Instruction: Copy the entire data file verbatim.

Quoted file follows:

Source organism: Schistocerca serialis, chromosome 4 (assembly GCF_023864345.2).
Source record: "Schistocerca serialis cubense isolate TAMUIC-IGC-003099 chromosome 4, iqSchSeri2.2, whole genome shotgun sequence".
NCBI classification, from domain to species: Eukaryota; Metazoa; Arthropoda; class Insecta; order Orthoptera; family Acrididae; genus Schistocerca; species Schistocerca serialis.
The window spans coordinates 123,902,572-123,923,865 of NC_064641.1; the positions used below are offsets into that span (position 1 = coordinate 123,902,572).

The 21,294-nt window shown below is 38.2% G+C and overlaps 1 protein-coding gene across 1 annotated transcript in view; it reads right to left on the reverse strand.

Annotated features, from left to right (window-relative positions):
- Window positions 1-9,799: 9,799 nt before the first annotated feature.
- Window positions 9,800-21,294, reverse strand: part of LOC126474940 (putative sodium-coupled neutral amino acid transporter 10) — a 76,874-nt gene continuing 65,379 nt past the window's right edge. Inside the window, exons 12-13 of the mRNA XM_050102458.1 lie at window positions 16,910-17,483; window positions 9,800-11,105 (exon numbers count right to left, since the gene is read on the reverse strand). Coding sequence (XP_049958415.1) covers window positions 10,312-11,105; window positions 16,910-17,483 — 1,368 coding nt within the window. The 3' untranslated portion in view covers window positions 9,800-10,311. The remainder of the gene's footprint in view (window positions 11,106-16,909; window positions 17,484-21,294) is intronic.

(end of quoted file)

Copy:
Source organism: Schistocerca serialis, chromosome 4 (assembly GCF_023864345.2).
Source record: "Schistocerca serialis cubense isolate TAMUIC-IGC-003099 chromosome 4, iqSchSeri2.2, whole genome shotgun sequence".
NCBI classification, from domain to species: Eukaryota; Metazoa; Arthropoda; class Insecta; order Orthoptera; family Acrididae; genus Schistocerca; species Schistocerca serialis.
The window spans coordinates 123,902,572-123,923,865 of NC_064641.1; the positions used below are offsets into that span (position 1 = coordinate 123,902,572).

The 21,294-nt window shown below is 38.2% G+C and overlaps 1 protein-coding gene across 1 annotated transcript in view; it reads right to left on the reverse strand.

Annotated features, from left to right (window-relative positions):
- Window positions 1-9,799: 9,799 nt before the first annotated feature.
- Window positions 9,800-21,294, reverse strand: part of LOC126474940 (putative sodium-coupled neutral amino acid transporter 10) — a 76,874-nt gene continuing 65,379 nt past the window's right edge. Inside the window, exons 12-13 of the mRNA XM_050102458.1 lie at window positions 16,910-17,483; window positions 9,800-11,105 (exon numbers count right to left, since the gene is read on the reverse strand). Coding sequence (XP_049958415.1) covers window positions 10,312-11,105; window positions 16,910-17,483 — 1,368 coding nt within the window. The 3' untranslated portion in view covers window positions 9,800-10,311. The remainder of the gene's footprint in view (window positions 11,106-16,909; window positions 17,484-21,294) is intronic.